SO: It’s been quite difficult, addressing the plight of more than two million people. Some have tried to return home, but then there’s a high degree of insecurity. Apart from the major towns, the villages are not very safe. And I’ll say that most of those who have been displaced are from villages, which are not safe, even though the military has driven Boko Haram out of those areas. But at night, the Boko Haram insurgents will normally go there and kill whoever they find there. And many of theses stories are hardly reported. These killings go on almost every day. So this has actually discouraged people from going back home. So many of them are in refugee camps, many of them are staying with friends, some are across the border in Chad or Cameroon, and Niger. And I think that we’ve been a bit lucky here, that region where this thing happened, there are people who are not particularly interested in migration. Otherwise we would have seen something at the level we have seen in Syria and Iraq. I agree that Nigerians, a lot of Nigerians, want to go abroad, but where this insurgency is happening, the Nigerians leaving, they are not those whose culture is to travel far from home. So, to some extent, it’s been difficult coping with these people, attending to their needs. So, most times, they are just on their own, trying to survive.
NA: Boko Haram has been waging it’s multinational attempt to create an Islamic state since 2009. In April, these four affected countries joined forces to combat the militant group. Just last week, Nigerian President Buhari was in Yola where he said Boko Haram was close to defeat. How effective has the effort really been and has there been any substantive difference in strategy since President Buhari took office?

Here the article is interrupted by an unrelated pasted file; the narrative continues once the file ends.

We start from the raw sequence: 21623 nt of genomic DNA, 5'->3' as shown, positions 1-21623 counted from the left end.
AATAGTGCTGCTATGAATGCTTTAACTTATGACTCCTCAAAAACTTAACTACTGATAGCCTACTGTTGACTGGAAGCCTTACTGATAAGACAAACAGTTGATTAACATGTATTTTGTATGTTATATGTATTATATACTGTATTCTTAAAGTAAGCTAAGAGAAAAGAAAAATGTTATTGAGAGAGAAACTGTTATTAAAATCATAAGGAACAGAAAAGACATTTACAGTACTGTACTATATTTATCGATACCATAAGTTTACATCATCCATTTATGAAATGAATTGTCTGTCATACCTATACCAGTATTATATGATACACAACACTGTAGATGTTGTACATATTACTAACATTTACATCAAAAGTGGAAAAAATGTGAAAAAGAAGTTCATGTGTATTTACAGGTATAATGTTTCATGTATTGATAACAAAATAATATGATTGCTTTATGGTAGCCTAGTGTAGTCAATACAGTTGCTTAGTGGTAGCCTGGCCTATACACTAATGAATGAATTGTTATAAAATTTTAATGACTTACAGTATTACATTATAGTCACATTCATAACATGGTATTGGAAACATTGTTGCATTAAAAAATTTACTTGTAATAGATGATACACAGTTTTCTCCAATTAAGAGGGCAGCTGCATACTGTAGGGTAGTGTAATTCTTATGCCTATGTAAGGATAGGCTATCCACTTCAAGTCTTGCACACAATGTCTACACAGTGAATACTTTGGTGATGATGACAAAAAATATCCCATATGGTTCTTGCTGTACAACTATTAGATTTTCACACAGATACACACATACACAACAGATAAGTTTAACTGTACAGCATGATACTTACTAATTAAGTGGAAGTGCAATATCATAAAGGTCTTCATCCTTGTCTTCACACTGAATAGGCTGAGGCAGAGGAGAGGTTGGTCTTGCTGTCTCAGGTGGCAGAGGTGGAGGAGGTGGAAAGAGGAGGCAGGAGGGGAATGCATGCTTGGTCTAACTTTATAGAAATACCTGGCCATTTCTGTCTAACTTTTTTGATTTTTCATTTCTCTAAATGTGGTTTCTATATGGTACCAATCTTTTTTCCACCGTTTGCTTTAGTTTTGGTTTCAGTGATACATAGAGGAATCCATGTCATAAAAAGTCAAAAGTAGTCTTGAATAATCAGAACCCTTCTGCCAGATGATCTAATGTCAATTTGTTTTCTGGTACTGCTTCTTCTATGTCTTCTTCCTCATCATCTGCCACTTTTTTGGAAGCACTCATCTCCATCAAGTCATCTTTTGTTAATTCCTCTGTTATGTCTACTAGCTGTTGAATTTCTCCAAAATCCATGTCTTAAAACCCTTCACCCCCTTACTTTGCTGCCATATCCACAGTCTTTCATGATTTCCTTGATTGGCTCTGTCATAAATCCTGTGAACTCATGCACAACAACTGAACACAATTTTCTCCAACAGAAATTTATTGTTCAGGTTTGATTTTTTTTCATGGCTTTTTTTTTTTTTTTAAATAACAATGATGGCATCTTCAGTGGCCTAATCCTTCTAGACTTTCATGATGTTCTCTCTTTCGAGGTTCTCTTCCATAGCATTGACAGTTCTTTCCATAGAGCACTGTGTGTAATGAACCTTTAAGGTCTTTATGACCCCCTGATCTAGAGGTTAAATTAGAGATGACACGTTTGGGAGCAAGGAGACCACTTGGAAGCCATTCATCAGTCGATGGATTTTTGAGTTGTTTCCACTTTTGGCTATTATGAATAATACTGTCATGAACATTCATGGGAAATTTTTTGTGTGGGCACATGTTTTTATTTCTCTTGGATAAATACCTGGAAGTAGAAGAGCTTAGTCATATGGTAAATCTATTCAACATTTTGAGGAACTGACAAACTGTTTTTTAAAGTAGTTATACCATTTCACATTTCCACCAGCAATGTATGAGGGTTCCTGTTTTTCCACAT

SO: Well, I think the authorities in Nigeria, and the three other neighboring countries where Boko Haram has a presence, have really done a lot in the last couple of months to combat Boko Haram. I will say that the big success has been the ability to recover quite a large chunk of territory that had been under Boko Haram occupation. And so with this increased collaboration, they have been able to starve Boko Haram of territory. And I think that many Nigerians realize now, to effectively combat this group, one of the key things you need is to take as much territory as possible from this group. And that will make it to really organize, to really get recruits. So, in as much as they’ve been starved of territory, that’s one victory.
The other victory will be the issue of these suicide bombings we are talking about. Rather than decrease, the suicide bombings have increased. And I think that is a reaction to the fact that they are losing territory, and there’s a desperation to show that they are still very, very much effective. The battle, or the war against Boko Haram, will only be completed once all the territories are taken from them, and they have no place to launch their attacks. But so long as they still have some territories under their control, I think it will be extremely difficult to say that the war is over. I agree that the Nigerian president gave the military a three-month deadline, which will expire in December, to quell the insurgency. I don’t know whether all the territories will be taken over as Baga is. But even then, so long as Boko Haram still have territories across the border, it means they can still launch attacks into Nigeria. So not until all four countries concerned have taken over territories from this group, before we can say that, ‘Yes, we’ve attained the success of defeating the group.’